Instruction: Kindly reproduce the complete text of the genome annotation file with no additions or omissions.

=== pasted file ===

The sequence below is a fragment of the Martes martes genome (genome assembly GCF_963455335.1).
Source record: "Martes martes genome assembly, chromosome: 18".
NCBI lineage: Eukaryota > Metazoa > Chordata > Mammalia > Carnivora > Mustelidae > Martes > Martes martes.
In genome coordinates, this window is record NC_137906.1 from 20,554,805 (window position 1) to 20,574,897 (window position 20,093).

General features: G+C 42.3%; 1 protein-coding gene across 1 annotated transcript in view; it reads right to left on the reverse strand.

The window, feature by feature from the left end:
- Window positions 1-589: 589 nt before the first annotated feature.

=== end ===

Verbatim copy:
The sequence below is a fragment of the Martes martes genome (genome assembly GCF_963455335.1).
Source record: "Martes martes genome assembly, chromosome: 18".
NCBI lineage: Eukaryota > Metazoa > Chordata > Mammalia > Carnivora > Mustelidae > Martes > Martes martes.
In genome coordinates, this window is record NC_137906.1 from 20,554,805 (window position 1) to 20,574,897 (window position 20,093).

General features: G+C 42.3%; 1 protein-coding gene across 1 annotated transcript in view; it reads right to left on the reverse strand.

The window, feature by feature from the left end:
- Window positions 1-589: 589 nt before the first annotated feature.